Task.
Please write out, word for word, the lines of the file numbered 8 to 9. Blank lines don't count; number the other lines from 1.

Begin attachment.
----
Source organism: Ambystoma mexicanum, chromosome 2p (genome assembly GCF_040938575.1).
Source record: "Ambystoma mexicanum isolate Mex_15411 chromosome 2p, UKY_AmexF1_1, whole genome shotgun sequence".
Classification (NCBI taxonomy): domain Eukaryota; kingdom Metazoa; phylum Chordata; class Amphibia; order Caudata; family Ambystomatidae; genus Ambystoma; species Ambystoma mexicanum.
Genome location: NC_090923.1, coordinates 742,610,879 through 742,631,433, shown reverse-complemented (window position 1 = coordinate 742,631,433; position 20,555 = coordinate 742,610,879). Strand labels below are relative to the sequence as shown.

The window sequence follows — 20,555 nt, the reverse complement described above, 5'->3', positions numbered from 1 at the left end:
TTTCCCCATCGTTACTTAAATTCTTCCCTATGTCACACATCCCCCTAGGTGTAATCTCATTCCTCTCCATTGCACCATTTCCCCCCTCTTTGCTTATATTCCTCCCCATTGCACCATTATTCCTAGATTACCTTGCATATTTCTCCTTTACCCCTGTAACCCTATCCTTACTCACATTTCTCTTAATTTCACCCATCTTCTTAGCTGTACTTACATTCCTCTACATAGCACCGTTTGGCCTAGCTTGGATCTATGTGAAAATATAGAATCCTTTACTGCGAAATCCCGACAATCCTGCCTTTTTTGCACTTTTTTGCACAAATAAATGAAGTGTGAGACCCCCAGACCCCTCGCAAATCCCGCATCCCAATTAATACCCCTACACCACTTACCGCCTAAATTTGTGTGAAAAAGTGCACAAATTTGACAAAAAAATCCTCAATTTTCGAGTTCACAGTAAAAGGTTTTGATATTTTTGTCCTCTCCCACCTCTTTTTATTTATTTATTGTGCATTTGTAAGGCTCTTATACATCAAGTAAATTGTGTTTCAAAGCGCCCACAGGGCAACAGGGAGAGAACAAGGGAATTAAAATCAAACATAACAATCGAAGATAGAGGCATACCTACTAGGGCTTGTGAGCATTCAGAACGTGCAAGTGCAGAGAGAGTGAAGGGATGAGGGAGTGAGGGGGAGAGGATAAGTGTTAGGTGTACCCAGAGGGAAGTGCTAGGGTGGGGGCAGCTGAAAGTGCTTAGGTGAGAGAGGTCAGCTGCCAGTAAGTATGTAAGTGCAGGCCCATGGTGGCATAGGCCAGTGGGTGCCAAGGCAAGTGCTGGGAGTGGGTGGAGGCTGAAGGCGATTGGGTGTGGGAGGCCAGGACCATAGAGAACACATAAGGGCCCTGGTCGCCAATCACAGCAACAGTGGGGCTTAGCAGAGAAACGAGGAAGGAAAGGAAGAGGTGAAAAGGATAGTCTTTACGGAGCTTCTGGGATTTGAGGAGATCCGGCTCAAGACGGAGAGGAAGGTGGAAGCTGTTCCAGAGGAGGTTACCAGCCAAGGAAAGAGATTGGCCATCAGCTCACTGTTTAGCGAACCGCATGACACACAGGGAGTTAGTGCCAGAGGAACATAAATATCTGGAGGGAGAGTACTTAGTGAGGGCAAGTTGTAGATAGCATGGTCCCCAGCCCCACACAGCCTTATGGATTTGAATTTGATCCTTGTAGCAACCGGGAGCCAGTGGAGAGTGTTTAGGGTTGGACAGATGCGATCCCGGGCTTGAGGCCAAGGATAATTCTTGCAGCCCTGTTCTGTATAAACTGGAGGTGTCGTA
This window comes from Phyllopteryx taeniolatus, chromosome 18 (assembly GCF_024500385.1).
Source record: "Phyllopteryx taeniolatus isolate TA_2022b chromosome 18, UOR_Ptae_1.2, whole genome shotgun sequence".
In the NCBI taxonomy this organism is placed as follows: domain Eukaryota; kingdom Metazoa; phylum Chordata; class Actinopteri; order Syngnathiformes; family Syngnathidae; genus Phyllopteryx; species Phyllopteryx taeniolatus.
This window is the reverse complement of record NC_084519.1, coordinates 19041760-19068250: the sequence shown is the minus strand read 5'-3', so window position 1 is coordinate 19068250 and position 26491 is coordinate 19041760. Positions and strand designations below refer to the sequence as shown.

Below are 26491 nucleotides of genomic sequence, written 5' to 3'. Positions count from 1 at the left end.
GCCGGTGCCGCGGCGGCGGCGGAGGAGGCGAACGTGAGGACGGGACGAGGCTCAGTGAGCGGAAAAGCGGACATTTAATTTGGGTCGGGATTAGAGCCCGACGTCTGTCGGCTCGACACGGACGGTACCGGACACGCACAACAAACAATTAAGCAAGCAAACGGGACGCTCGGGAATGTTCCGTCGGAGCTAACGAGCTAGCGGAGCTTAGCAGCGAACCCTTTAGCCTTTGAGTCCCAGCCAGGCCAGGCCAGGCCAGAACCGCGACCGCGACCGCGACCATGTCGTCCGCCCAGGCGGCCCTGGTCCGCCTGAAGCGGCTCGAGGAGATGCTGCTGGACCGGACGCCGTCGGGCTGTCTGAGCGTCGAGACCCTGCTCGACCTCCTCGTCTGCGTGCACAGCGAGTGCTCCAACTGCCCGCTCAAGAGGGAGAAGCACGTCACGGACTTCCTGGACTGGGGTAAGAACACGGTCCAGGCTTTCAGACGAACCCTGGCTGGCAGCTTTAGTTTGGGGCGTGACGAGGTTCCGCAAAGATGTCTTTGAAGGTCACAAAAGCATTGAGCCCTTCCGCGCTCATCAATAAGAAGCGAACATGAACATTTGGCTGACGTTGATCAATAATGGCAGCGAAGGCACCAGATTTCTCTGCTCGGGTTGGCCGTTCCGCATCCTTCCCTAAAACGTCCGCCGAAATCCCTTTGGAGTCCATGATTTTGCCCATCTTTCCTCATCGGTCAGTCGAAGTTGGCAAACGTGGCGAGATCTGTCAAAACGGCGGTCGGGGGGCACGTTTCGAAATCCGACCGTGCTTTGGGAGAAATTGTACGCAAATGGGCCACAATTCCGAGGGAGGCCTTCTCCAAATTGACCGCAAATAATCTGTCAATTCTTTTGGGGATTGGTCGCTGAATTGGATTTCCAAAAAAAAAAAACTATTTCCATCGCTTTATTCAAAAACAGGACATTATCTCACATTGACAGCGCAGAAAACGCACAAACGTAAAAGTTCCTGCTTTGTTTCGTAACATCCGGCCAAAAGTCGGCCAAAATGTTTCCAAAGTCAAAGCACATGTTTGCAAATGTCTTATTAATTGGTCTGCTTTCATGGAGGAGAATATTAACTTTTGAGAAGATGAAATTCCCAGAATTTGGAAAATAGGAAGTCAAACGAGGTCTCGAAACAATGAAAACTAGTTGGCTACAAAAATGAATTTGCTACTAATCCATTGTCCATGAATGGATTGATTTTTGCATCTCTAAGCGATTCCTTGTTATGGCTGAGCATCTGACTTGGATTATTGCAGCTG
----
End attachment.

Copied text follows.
Source record: "Phyllopteryx taeniolatus isolate TA_2022b chromosome 18, UOR_Ptae_1.2, whole genome shotgun sequence".
In the NCBI taxonomy this organism is placed as follows: domain Eukaryota; kingdom Metazoa; phylum Chordata; class Actinopteri; order Syngnathiformes; family Syngnathidae; genus Phyllopteryx; species Phyllopteryx taeniolatus.